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Nutter Holds Closed Door Meeting On Property Tax Values In Philadelphia

Michael Nutter (file photo by Mike Dunn)

Michael Nutter (file photo by Mike Dunn)

Mike Dunn Mike Dunn
Mike Dunn is City Hall bureau chief for KYW Newsradio 1060. He covers...
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By Mike Dunn

PHILADELPHIA (CBS) - Mayor Nutter held a closed-door briefing for City Council members Tuesday on next year’s planned overhaul of Philadelphia property taxes. Sources tell KYW Newsradio that at the meeting, the total value of all city properties was put at just under $100-billion.

Mayor Nutter and aides met privately with council members with partial results of the citywide reassessment of all 580,000 properties in the city. He spoke to reporters after the hour-long session:

“Significant progress has been made, and we expect in the next day or so to be able to release some citywide data. We’ll have a significantly accurate number of the total value of properties throughout the city of Philadelphia.”

Sources at the meeting tell KYW Newsradio that the mayor’s office is putting to the total value of all properties now at roughly $98 Billion dollars. That’s nearly twice the aggregate value used in the current system, a system that all city officials admit is widely inaccurate.

And the figure is somewhat higher than the $85 Billion dollar figure that consultants hired by City Council had estimated earlier this year. That figure — and how it breaks down among neighborhoods and property types — will prove crucial as City Council and the mayor set a new tax rate in the coming year for bills that would be due in 2014.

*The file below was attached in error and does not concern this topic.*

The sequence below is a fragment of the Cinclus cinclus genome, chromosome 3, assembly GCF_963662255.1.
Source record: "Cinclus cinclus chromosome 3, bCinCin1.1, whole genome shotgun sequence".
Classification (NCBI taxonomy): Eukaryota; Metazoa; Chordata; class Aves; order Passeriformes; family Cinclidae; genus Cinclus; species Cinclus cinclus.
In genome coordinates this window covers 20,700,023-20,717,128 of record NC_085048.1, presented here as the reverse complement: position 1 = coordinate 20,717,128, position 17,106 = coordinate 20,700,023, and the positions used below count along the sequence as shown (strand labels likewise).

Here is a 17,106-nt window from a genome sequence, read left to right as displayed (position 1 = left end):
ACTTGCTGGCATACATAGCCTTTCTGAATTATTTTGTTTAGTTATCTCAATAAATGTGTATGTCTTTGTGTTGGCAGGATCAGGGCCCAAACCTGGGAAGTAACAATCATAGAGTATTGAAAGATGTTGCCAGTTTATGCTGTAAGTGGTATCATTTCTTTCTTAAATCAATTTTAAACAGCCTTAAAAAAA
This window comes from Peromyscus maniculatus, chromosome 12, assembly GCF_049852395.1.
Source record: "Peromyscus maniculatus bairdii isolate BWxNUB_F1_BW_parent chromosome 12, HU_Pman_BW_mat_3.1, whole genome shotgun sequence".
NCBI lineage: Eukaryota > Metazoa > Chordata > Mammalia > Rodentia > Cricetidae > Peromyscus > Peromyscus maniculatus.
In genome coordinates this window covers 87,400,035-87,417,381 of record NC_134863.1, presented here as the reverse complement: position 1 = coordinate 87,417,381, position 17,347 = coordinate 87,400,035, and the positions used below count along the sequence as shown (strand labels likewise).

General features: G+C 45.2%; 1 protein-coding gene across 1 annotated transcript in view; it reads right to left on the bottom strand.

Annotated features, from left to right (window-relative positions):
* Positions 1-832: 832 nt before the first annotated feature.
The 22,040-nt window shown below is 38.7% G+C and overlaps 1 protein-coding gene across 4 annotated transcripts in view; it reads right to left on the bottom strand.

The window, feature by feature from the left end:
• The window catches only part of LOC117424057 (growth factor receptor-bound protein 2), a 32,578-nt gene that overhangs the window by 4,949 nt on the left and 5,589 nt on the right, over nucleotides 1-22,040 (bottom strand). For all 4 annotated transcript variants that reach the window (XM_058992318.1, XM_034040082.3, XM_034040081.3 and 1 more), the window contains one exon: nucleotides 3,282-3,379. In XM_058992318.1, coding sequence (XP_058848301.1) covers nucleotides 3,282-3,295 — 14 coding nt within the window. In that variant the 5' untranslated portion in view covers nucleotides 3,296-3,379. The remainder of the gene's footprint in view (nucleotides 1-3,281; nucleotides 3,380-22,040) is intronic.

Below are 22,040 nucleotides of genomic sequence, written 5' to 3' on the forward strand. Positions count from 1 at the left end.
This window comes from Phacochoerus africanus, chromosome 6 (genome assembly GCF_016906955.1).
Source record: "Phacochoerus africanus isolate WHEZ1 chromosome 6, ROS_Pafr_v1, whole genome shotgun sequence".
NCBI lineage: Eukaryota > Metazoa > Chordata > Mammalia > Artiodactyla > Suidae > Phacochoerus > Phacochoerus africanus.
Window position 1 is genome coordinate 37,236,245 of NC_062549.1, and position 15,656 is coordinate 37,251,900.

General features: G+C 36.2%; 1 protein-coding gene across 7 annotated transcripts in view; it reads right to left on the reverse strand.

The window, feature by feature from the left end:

“We are very, very close to fully fixing the property assessment system in Philadelphia, and that is a good thing.”

Nutter had originally wanted the new assessment system, dubbed the Actual Value Initiative, to be used for tax bills due in 2013. But because the assessments were not then complete, Council opted to delay implementation by one year.

Under the new system, some homeowners will come out ahead, while others are expected to pay higher property taxes. Over the coming weeks and months the mayor’s office will unveil further breakdowns of the new assessments, and residents will know their own individual assessment by February.